A survey just conducted by BCG, the Boston Consulting Group, of 200 U.S. executives revealed that 54 percent of companies are either already in the process of moving their manufacturing operations back to U.S. soil or are seriously considering doing so within the next few years. This is up from the 37 percent of companies which had such plans back in February of 2012. Most of these manufacturing operations are currently based in China. Lower costs for labor is the largest driving factor, with 43 survey respondents indicating this as a factor. Being close to their customer base is the second driving factor, with 35 respondents answering this was a reason. The ability to produce higher quality manufactured goods came in third, with 34 percent of respondents citing this as a reason to move back. Other reasons include having access to a more skilled labor force, the costs associated with transporting manufactured goods overseas, and inefficiencies within their supply chains.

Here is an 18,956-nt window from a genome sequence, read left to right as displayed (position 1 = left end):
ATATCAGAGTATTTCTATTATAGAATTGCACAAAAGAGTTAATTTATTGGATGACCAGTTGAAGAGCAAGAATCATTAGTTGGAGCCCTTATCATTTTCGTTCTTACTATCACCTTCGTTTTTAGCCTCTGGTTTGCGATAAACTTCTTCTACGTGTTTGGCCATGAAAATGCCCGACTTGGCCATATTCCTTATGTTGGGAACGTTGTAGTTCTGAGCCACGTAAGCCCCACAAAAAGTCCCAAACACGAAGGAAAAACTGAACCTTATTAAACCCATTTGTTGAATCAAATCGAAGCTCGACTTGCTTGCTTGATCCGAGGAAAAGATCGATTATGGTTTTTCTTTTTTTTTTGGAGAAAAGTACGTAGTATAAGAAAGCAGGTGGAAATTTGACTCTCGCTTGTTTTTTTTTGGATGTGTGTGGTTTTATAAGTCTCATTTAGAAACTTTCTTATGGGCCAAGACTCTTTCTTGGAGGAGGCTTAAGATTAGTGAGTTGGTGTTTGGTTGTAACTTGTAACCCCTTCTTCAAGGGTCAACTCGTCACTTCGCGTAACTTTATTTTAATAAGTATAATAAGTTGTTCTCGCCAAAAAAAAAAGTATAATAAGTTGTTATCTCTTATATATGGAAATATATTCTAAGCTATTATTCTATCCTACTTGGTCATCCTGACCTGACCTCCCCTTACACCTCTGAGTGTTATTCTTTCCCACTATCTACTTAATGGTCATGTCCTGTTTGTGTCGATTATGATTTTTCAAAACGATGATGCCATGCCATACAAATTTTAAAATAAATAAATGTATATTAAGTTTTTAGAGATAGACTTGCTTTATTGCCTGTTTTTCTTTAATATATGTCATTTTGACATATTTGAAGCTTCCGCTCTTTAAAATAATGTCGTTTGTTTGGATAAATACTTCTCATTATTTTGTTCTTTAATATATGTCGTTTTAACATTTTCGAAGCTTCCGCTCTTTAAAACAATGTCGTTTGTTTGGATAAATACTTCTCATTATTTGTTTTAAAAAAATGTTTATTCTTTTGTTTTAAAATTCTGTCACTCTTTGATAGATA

However, the shift of U.S. manufacturing operations back onshore does not spell doom for the Chinese manufacturing sector. The strong economy and increasing disposable income of the Chinese people, as well as other developing nations in Asia, should keep these manufacturers busy even as U.S. companies pull out their operations.
Companies which are already in the process of relocating manufacturing operations to the U.S. include NCR, All-CladMetalcrafters, Master Lock, Peerless Industries, and Ford Motor Company. Twenty-one percent of survey respondents said movement back to U.S. soil was underway, or are planning to do so within the next two years. This movement is expected to create between 2.5 and five million new jobs to the U.S. in factory work and related support industries. There is also a strong surge of jobs being moved from Europe and Japan back to the U.S., driving the trend, and the job opportunities, even more.